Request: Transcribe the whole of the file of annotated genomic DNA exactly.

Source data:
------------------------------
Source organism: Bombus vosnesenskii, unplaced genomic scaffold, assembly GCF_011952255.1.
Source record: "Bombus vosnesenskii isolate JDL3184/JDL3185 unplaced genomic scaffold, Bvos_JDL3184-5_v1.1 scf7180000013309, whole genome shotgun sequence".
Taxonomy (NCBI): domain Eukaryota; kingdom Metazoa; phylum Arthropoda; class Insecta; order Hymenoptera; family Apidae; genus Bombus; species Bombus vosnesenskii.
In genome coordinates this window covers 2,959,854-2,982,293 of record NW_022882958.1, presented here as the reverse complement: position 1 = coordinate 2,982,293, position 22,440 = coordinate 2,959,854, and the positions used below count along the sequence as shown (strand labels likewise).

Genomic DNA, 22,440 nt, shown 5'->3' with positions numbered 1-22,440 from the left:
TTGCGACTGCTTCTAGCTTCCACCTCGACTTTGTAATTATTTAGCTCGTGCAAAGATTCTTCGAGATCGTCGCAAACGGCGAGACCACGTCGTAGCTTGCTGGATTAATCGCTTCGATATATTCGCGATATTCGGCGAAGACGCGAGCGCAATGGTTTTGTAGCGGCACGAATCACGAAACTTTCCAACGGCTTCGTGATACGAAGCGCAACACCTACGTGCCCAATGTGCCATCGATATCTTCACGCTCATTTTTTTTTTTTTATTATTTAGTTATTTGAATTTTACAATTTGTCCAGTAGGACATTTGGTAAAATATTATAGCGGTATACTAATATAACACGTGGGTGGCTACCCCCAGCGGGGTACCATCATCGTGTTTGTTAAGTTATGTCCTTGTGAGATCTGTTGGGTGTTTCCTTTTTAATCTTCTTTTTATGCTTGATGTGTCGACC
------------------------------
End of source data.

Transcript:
Source organism: Bombus vosnesenskii, unplaced genomic scaffold, assembly GCF_011952255.1.
Source record: "Bombus vosnesenskii isolate JDL3184/JDL3185 unplaced genomic scaffold, Bvos_JDL3184-5_v1.1 scf7180000013309, whole genome shotgun sequence".
Taxonomy (NCBI): domain Eukaryota; kingdom Metazoa; phylum Arthropoda; class Insecta; order Hymenoptera; family Apidae; genus Bombus; species Bombus vosnesenskii.
In genome coordinates this window covers 2,959,854-2,982,293 of record NW_022882958.1, presented here as the reverse complement: position 1 = coordinate 2,982,293, position 22,440 = coordinate 2,959,854, and the positions used below count along the sequence as shown (strand labels likewise).

Genomic DNA, 22,440 nt, shown 5'->3' with positions numbered 1-22,440 from the left:
TTGCGACTGCTTCTAGCTTCCACCTCGACTTTGTAATTATTTAGCTCGTGCAAAGATTCTTCGAGATCGTCGCAAACGGCGAGACCACGTCGTAGCTTGCTGGATTAATCGCTTCGATATATTCGCGATATTCGGCGAAGACGCGAGCGCAATGGTTTTGTAGCGGCACGAATCACGAAACTTTCCAACGGCTTCGTGATACGAAGCGCAACACCTACGTGCCCAATGTGCCATCGATATCTTCACGCTCATTTTTTTTTTTTTATTATTTAGTTATTTGAATTTTACAATTTGTCCAGTAGGACATTTGGTAAAATATTATAGCGGTATACTAATATAACACGTGGGTGGCTACCCCCAGCGGGGTACCATCATCGTGTTTGTTAAGTTATGTCCTTGTGAGATCTGTTGGGTGTTTCCTTTTTAATCTTCTTTTTATGCTTGATGTGTCGACC